Head to Toe Protection: Essentials of PPE in the Construction Industry
Personal Protective Equipment – or PPE – is clothing and gear designed to protect the wearer from the injuries or infections that they risk around various workplace hazards. The hazards in the construction industry involve humans, machines and environmental risk factors which require unique safety measures as well as those common to other sectors. These can be hard to keep up with, so here is an overview of the areas in which they occur and the items workers must use to protect themselves.
Getting Your Head Straight
The face is the most sensitive – and often the most at risk – part of the body at construction sites. Environmental factors like powerful winds and smoke can exacerbate these risks. Safety glasses or face shields are essential depending on the hazards of the job, whether they be mechanical (e.g. welding, nailing), chemical or electrical (e.g. energized electrical systems).
Likewise, hard hats and other headgear are used both when walking around the site but also to specifically avoid bumping into dangerous objects and avoiding falling objects at certain, more dangerous locations.
Headgear has to be routinely maintained, inspected for damage and replaced if they are irreparably cracked or deteriorated because of a heavy blow, electrical shock or simply the wear and tear of age. Many come with additional features such as face shields, hearing protection, radios, and lights, which likewise require good maintenance. They also double as protection from rain and direct sun rays. Hearing protection (e.g. earplugs and earmuffs) can be especially important in noisy workplaces (i.e. prolonged exposure to noise above the safe level of 85 decibels) with loud and heavy equipment (like chainsaws) and machinery.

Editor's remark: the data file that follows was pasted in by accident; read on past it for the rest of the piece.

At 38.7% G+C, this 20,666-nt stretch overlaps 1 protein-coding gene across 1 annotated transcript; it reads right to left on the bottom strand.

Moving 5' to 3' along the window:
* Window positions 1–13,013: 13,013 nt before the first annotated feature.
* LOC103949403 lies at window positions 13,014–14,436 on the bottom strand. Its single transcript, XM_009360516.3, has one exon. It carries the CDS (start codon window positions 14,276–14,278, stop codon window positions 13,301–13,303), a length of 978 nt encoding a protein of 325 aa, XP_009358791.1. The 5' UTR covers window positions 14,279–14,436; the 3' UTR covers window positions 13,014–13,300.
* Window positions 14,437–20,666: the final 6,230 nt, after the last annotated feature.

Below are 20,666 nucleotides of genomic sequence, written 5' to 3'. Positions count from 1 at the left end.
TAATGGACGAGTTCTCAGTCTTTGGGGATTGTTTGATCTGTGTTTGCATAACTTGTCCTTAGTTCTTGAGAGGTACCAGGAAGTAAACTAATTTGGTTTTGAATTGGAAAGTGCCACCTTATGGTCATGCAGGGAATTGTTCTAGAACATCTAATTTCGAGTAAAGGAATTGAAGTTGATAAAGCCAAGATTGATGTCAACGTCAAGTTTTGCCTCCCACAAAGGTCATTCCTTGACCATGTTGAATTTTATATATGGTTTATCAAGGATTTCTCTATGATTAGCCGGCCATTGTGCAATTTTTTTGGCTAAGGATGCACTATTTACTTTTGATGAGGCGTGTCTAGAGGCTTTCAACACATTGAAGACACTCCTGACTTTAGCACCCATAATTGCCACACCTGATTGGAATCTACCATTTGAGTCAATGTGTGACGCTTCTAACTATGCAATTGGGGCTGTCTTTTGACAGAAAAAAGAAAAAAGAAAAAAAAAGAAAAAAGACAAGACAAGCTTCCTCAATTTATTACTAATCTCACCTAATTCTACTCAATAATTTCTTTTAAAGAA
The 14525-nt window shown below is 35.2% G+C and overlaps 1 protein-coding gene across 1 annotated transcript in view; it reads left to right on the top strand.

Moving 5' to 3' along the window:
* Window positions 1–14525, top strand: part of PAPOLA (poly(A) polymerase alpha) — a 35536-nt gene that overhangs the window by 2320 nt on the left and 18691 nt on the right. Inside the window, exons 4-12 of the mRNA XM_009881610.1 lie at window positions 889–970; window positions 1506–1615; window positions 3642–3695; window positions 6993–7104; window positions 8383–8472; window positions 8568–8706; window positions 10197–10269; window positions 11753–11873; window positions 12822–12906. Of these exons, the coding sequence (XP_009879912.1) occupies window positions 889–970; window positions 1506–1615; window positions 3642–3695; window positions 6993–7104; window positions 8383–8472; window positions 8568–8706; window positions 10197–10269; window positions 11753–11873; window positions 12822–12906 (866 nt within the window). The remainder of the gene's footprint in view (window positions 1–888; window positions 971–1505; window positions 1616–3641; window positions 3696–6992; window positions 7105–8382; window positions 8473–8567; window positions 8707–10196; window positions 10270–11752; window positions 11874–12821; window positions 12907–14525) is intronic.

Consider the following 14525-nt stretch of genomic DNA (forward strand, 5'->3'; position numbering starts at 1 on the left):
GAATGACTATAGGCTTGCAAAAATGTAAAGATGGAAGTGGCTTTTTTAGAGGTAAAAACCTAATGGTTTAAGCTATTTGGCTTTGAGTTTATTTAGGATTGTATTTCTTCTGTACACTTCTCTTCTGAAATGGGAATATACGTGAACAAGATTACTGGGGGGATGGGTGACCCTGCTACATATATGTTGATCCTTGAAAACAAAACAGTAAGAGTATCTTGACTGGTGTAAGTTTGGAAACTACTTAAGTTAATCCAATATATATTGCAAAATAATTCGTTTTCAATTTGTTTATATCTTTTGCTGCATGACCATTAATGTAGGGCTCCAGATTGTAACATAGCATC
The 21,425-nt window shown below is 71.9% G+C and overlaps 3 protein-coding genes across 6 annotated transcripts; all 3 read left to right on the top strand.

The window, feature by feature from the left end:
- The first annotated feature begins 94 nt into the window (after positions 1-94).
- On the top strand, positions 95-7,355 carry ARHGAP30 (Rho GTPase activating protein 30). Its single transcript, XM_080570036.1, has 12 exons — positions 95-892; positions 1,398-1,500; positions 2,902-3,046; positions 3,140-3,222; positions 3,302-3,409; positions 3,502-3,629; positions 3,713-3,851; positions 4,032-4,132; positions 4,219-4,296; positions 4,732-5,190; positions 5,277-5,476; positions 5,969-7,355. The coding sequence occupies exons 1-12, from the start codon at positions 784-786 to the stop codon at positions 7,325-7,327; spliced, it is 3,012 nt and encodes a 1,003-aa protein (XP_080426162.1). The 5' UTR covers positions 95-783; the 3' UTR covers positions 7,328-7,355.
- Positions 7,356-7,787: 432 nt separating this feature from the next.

Proper maintenance and cleaning of equipment and machines can also help reduce the noise of their parts, for example, noisy motor engines. As with other PPE, the range for hearing protection is quite wide, and employers or workers should consider browsing online retailers like rs-online.com if they find their current equipment doesn’t suit their needs.
Feet and Hand Protection
You got to protect the parts of your body that handling and moving things at work. Accidents caused by tripping, slipping and falling hazards often lead to redundancy and even death. Work shoes/boots which are slip proof and touch enough to resist sharp things that could puncture their soles are essential.
Strong boots are especially important around heavy equipment and – again – falling objects. Well-fitting, job-tailored gloves are important too, whether it’s welding gloves or heavy-duty rubber gloves for concrete work.
Above and beyond individual safety, ensuring a safe working environment is crucial. Signs and barriers are the first frontiers for safety, ensuring alertness and diverting people away from the dangers on-site. Color-coded and simple signage helps provide direction, guide safety practises for workers and guests and can help with warnings in emergencies. Barriers are useful not only for partitioning one section of the site off from another but also for preventing access to hazardous zones by individuals, crowds or vehicles. They come in many sizes, strengths, and materials to fit a wide variety of needs.
Updating and fully complying with safety protocols can be an onerous task. However, the personal, reputational and financial costs avoided, make it well worth the time and energy invested.
Zara Lambert has experience working for a compensation company within the worker’s compensation claims department. She writes about some of the problems people are facing daily, in our modern world.